We love having visitors at our head office in Wales (UK) and when we take a tour of the factory, visitors normally ‘ooh and ahh’ and the same points. The depth of colour, the beauty of dry pigment, the care with which our colour swatches are produced and the power of our three roll mills being the usual triggers for obvious delight.

One of the things in our journey however that prompts expressions of surprise is the way in which we are seemingly forever taking readings and measurements.

To make beautiful paints and inks, quality has to be at the centre of all we do. A factory tour therefore allows us to highlight the role of measurement in ensuring quality, consistency and (when required) further improvement and enhancement. Visitors want to know how quality can be measured and by whom – and how the information is used.

So we measure everything… and where possible this is done using instrumentation that can be calibrated. Viscosity, tack, colour, drying time, lightfastness and pigment grind all being examples of facets we can measure objectively….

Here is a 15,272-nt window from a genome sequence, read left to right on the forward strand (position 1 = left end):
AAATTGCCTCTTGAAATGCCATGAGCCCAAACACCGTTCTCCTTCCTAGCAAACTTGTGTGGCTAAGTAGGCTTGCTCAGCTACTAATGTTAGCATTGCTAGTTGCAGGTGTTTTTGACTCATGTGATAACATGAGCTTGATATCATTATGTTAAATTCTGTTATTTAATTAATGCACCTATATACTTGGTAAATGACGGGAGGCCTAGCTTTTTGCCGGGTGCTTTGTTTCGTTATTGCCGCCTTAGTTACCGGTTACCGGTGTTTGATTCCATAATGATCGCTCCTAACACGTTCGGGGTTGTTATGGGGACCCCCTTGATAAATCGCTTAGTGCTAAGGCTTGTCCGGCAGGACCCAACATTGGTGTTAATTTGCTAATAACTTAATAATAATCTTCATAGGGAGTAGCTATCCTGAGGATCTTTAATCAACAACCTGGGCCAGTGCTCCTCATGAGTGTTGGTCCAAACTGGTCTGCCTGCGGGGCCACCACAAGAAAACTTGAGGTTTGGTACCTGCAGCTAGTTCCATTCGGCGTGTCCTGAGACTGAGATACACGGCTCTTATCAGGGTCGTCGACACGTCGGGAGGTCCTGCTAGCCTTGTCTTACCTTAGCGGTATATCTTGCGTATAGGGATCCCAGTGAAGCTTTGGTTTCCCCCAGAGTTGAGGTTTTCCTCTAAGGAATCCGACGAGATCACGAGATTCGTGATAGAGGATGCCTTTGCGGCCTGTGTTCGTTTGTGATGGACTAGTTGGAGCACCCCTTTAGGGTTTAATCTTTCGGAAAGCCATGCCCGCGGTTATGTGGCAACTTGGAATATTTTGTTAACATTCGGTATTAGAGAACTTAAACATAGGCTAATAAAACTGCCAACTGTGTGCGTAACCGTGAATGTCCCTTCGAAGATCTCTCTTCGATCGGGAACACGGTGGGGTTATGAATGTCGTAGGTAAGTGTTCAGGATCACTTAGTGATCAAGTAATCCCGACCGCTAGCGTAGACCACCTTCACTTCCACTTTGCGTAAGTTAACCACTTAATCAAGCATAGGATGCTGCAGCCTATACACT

…but one of the tests that remains subjective is the issue of smell or odour. Mercifully there are several dedicated and trustworthy Cranfield noses with many years of experience to comment on smell!

What we are on the lookout for is significant change in the odour of our raw materials and to do this we use chocolate!

Yes; chocolate absorbs volatile compounds easily so to compare odour we follow a remarkably simple process involving a bar of chocolate, a small piece of printed or painted paper and several jam jars! Since all materials have some odour our aim is to detect anything that is stronger than normal, unusual or unpleasant. Leave the samples in the jar with the chocolate and seal it tight for 24 hours. Then call for the nose!

And whilst no nose has yet been independently tested and calibrated, we do take care of them, send them (and the owners on vacation) and make sure that none are left unattended on the premises overnight….